Are the Kids Alright? An Interview with Parenting Expert Alyson Schafer

“Never do for a child what a child can do for themselves.” – Dr. Rudolf Dreikers, Founder of the Institute of Adlerian Psychology

Alfred Adler was an Austrian physician and psychotherapist who believed a positive discipline style of parenting encourages a child’s problem-solving skills. Alyson Schafer is a third-generation parenting educator with a busy counseling practice in Toronto, Canada. She has seen first-hand how parenting has changed since she obtained her Masters in Counseling from the Adler School of Chicago, over 20 years ago.

“I think that that one of the biggest modern issues [is that] we’re far more fearful that our kids are somehow not going to have what it takes to make it,” says the family counselor and bestselling author of Breaking the Good Mom Myth, Honey I Wrecked the Kids, and Ain’t Misbehavin’.

Unfortunately, this need to do everything for our children on a daily basis while trying to protect them from disappointment and mistakes is causing kids (and parents) to become more anxious. “There’s so much [focus on] achievement and judgment and correction that it’s not a safe environment for kids to be [learners in their] homes.”

It’s never too early (or too late) to teach your child to build resiliency skills.

And it all starts in preschool, says Schafer. “Your private logic is pretty much established by five. So those preschool years are really, really important.” It starts with teaching our kids to cut their own toast, tie their own shoes, giving them the courage to make mistakes and learn from them.

Schafer says that while it’s best for parents to start this approach as early as possible, it’s never too late for your children to learn to do things for themselves.
“We have to look for the opportunities and then put in the time. It might take a month to teach them how to get their lunches together, but then look at how much time you just got back,” she says. “So pay attention. If you’ve got a kid who’s criticizing you, ‘I don’t like what you put in my lunch’, ‘why did you forget my hockey bag?’, these are all telltale signs that children need to be looking after themselves [instead of] blaming you for mistakes that are actually their own responsibility.”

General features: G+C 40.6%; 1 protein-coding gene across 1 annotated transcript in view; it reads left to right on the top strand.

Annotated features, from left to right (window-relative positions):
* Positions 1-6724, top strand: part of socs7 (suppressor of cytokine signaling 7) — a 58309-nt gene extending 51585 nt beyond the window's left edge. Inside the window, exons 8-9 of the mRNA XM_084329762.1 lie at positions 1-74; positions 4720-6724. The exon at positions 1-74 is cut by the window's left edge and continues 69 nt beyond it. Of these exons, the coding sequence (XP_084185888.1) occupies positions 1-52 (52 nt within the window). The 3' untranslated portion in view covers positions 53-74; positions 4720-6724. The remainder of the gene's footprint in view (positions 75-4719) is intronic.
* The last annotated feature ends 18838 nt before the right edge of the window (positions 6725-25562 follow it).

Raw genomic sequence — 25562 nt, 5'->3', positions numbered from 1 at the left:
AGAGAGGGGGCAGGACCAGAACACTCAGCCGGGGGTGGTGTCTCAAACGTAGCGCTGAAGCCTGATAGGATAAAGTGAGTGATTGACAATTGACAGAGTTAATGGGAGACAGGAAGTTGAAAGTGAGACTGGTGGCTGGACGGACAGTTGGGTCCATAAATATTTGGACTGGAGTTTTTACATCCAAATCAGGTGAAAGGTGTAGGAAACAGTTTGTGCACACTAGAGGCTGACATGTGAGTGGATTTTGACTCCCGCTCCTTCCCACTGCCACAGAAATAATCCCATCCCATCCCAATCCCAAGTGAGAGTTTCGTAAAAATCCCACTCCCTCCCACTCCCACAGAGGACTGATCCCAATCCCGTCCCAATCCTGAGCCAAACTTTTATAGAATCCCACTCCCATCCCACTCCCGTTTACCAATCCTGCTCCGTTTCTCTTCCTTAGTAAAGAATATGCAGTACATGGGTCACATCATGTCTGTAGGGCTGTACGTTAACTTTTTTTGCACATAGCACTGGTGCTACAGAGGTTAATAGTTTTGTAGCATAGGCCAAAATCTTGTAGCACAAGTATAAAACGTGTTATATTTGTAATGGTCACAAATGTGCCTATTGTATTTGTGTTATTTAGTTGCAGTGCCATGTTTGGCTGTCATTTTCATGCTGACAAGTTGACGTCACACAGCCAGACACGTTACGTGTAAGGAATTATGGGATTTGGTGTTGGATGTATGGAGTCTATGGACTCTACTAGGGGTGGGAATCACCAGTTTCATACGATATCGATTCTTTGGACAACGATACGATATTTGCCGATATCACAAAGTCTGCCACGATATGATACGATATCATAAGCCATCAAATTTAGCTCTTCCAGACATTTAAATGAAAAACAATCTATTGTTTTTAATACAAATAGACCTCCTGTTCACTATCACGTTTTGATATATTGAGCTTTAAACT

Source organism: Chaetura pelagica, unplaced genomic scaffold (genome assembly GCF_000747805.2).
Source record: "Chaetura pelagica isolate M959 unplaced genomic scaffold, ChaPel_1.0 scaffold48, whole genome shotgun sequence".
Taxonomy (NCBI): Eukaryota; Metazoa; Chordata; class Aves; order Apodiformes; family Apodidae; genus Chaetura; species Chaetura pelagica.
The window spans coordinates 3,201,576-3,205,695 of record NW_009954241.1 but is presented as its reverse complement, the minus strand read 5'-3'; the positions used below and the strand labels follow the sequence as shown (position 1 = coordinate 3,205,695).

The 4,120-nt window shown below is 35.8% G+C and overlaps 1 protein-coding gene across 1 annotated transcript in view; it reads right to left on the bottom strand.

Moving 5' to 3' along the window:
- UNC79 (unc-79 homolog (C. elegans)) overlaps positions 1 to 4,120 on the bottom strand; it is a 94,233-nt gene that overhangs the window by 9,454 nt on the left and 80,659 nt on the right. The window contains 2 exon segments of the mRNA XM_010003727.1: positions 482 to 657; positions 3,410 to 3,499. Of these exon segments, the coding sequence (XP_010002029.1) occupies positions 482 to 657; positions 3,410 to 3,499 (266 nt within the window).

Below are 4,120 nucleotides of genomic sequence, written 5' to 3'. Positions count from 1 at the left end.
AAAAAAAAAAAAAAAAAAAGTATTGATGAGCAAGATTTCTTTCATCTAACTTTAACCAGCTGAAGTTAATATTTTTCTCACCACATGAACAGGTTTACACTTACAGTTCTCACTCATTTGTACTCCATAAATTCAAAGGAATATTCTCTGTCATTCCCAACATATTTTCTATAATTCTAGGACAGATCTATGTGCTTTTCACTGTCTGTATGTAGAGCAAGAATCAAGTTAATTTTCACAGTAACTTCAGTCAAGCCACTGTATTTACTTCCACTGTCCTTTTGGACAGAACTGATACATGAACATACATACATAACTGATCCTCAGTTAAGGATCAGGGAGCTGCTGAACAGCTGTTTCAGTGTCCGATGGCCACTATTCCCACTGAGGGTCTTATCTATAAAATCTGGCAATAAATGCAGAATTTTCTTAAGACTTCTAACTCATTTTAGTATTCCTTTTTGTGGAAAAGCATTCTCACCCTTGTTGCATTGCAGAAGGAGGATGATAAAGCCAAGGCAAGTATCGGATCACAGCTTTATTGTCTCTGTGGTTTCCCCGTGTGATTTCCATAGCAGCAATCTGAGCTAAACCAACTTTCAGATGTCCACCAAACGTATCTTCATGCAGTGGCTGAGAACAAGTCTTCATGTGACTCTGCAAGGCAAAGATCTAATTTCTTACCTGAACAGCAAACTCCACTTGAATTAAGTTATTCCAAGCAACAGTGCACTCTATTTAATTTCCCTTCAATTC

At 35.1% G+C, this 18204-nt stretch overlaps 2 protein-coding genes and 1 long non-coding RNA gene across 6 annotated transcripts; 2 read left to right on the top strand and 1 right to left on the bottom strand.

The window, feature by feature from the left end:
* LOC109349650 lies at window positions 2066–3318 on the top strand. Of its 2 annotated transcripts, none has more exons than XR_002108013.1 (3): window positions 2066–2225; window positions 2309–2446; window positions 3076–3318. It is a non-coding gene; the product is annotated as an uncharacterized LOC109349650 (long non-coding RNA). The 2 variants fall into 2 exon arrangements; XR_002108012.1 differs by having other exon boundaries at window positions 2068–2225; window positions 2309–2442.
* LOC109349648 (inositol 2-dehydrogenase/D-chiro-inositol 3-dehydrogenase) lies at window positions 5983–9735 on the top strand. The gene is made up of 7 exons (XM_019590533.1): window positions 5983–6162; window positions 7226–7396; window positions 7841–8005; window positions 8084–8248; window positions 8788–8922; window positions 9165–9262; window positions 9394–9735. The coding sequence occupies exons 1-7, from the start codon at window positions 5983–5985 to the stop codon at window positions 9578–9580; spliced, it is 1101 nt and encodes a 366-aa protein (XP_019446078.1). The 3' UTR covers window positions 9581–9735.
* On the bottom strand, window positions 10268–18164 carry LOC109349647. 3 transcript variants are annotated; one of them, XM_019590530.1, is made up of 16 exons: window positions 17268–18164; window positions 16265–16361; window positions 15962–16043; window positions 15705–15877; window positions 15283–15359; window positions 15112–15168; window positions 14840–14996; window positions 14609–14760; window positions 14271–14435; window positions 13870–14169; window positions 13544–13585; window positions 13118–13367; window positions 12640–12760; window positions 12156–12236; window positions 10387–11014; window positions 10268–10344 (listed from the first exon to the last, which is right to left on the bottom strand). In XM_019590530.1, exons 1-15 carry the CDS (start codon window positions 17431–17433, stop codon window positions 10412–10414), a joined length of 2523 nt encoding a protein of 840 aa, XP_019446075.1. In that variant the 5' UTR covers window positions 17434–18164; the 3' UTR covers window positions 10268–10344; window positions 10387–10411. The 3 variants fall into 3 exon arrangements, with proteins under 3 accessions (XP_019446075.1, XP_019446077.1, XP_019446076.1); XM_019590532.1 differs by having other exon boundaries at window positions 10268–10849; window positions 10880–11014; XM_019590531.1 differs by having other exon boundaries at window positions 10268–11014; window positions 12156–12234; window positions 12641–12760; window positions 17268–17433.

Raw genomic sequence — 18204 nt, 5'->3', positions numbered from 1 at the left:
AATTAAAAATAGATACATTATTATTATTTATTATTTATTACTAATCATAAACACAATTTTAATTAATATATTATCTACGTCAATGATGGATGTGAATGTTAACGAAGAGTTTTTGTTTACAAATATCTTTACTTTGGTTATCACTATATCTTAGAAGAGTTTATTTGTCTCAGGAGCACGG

We need to really lighten up.

Many think that the hardest phase of parenting will be the teen years. According to Schafer, the tween phase is the most “miserable”. “We’re not expecting to have to deal with a 9-year-old who’s swearing or a 13-year-old who’s drunk and all these issues that we can’t believe are coming up so soon…We just can’t keep pace with their exploding development.” During this time, it’s important for parents to take a step back and remember that this is likely not the final version of your child.

“[At this age], we’re all trying on personas and figuring out our identity,” says Schafer. “You don’t know how they’re going to land at the other end of this. [It’s important] that you love them unconditionally and stand in the wonderment instead of the intensity of it. We need to really lighten up.”

Your number one parenting tool is to give your kids agency.

When our kids reach the teen years, this is a time when parents need to be influencing, rather than controlling, says Schafer. “It’s your number one parenting tool. We have to really put the fear aside and give them some agency that allows [them] to be a stakeholder in their life”.

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